administrative sense, he followed the model of the Roman emperors in
      exercising administrative authority over their scattered empire. Paul
      proceeded to use writing as a tool to maintain authority and power, as an
      emperor did, in order to ensure coherence to his prescribed gospel in
      matters of faith and practice and to ensure cohesiveness in the body politic
      of his scattered churches. He gathered his elite retainers and despatched
      them to his various congregations to bring his messages to them in his
      absence, as well as to observe and report back to him how well they were
      toeing his kerygmatic line (I Cor. 4:17f.; Phil. 2:19; I Thess. 3:1-7).
      But when it came to critical matters about which he needed to deal directly
      with the church, he chose the power and authority of the written word,
      textuality, to exercise authority over the churches and to chastise them and
      bring them back into line when they deviated from the path he had set for
      them."

      "He used those letters, like an emperor would in promulgating decrees, to
      chasen and threaten his largely illiterate non-elite flocks when they lapsed
      and to warn them of his punishment (I Cor. 4:18_17; II Cor. 10:6; 13:2, 10)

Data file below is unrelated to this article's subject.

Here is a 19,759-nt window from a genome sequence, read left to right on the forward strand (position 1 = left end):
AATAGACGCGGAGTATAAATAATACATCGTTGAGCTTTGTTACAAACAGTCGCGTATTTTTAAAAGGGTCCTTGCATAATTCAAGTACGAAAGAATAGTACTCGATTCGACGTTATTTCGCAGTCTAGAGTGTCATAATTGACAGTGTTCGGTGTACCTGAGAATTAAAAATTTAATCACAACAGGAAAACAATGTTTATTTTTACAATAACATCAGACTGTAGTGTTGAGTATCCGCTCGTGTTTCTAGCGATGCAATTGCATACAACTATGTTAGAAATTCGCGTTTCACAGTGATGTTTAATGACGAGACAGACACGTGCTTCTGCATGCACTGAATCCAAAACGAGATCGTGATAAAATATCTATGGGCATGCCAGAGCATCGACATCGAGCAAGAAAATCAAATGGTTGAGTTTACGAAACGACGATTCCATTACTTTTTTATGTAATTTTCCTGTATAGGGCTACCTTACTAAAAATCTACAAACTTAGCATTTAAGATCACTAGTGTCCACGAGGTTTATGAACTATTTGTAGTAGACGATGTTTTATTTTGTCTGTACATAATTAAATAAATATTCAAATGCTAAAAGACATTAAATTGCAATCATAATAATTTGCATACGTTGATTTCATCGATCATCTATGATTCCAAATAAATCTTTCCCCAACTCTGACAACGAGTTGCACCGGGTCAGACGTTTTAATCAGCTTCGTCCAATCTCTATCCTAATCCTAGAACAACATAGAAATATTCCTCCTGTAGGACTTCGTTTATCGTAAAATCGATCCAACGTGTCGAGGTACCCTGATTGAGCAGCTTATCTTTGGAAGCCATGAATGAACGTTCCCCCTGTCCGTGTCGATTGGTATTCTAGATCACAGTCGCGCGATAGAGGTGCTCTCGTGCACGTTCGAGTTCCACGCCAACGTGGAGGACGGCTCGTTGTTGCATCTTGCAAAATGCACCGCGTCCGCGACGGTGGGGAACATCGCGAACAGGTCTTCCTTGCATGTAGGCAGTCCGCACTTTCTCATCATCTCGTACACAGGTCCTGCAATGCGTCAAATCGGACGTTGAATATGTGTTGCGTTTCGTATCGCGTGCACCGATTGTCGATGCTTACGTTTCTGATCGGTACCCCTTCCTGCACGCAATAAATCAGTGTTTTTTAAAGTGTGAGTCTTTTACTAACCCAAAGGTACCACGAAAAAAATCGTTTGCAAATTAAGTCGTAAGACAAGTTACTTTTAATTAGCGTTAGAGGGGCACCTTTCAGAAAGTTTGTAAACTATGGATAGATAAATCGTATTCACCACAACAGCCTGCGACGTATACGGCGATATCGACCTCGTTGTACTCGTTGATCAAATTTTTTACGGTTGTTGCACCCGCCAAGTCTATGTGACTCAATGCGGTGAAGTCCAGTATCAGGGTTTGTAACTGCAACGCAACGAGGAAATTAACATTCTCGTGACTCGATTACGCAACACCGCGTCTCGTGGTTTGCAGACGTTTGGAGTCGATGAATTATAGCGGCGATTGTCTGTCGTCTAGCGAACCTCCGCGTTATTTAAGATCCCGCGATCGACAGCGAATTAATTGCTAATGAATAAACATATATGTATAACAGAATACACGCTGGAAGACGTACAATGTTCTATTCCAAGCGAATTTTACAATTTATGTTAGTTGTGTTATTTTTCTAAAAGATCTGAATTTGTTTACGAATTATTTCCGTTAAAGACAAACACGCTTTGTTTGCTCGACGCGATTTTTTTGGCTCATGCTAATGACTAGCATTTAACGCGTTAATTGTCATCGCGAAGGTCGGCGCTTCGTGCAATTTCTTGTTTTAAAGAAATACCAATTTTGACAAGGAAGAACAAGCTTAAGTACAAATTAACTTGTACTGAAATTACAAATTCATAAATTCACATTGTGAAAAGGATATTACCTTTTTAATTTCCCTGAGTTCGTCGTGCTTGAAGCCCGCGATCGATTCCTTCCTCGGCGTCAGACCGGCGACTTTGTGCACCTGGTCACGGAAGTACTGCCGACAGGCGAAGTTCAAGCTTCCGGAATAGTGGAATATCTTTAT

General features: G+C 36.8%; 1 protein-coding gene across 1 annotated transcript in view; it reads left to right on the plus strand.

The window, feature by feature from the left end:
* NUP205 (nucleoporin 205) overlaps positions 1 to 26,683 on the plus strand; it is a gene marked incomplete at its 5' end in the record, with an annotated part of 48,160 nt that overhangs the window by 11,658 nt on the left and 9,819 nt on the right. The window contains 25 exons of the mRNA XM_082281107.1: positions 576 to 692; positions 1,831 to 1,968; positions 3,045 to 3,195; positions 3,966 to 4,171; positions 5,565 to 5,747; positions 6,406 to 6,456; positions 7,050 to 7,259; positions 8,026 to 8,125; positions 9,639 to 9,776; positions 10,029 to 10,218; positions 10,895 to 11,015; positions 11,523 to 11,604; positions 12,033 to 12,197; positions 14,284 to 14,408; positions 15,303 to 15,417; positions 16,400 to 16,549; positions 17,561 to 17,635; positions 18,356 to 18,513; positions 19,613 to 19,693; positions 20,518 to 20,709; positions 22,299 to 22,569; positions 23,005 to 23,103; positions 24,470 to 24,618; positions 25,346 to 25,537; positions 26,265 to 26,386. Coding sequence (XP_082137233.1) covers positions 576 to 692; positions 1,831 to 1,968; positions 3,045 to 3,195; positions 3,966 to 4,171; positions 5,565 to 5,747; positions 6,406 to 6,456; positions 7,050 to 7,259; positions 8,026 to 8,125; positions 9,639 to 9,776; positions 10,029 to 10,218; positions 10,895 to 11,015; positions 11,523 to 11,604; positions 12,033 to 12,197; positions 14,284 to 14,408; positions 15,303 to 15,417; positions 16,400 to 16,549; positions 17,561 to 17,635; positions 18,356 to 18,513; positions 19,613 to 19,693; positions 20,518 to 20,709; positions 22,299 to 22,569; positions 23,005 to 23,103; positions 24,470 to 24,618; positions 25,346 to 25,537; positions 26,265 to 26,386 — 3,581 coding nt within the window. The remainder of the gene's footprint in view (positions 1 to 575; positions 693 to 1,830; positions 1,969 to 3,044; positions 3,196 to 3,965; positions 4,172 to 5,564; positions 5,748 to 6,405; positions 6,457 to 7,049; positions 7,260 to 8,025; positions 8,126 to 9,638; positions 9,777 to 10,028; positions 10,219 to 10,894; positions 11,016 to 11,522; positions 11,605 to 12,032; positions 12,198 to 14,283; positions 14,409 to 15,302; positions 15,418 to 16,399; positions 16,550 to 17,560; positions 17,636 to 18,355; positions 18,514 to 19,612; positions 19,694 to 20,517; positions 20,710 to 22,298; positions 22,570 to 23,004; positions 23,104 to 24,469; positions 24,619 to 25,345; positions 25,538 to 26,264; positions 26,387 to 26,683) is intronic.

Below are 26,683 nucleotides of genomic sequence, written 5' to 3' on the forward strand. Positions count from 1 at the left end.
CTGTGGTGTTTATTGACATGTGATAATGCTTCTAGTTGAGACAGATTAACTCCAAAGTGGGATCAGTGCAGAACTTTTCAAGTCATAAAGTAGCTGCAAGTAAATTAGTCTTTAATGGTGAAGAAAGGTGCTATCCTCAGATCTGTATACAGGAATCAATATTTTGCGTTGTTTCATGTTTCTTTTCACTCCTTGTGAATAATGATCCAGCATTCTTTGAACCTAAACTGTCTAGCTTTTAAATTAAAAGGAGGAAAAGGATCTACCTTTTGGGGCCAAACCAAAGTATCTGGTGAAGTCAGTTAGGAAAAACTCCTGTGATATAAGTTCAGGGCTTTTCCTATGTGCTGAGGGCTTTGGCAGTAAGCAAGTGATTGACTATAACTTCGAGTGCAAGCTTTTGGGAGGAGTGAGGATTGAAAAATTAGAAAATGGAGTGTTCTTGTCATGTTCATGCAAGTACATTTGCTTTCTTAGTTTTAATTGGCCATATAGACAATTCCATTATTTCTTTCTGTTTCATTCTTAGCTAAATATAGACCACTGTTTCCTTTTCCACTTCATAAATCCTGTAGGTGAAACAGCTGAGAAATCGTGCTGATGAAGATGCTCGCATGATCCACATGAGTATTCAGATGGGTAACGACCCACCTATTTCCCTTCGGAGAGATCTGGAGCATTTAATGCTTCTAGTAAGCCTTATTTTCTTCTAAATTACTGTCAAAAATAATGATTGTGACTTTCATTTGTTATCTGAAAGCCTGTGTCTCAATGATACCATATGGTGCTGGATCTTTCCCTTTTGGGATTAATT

if they did not obey him (Phil. 2:12), correct their errors, mend their ways
      and return to be faithful imitators of himself (I Cor. 4:16; 11:1; 12:1;
      Phil. 3:17). He used the power and authority of textuality to
      excommunicate a member of one of his congregations for a scandalous moral
      offense, and did so by detailing instructions on when and how such
      excommunication should take place (I Cor. 5:1-5). He used the power and
      authority of textuality to intercede on behalf of a community offender (II
      Cor.2:5-8), and to castigate, condemn and pass judgment on what were to him
      false and deceptive leaders who were undermining his authority over the
      congregation ( II Cor. 10:7-12; 11:5, 12-15). He used the power and
      authority of textuality to admonish leaders in a congregation to resolve
      their differences (4:2) And, of course, he used the power and authority
      of textuality to give advice and counsel to his various congregations on how
      to conduct themselves in all matters of faith and practice, and often at a
      congregation's behest (e.g., I Cor. 7:1ff., 25ff.; 8:1ff.; 12:1; I Thess.
      4:13)."

      "That the textuality of his letters held for his congregations an usual
      power and authority, that even his oral proclamation could not match, is
      suggested by the way, according to Paul, his opponents categorize the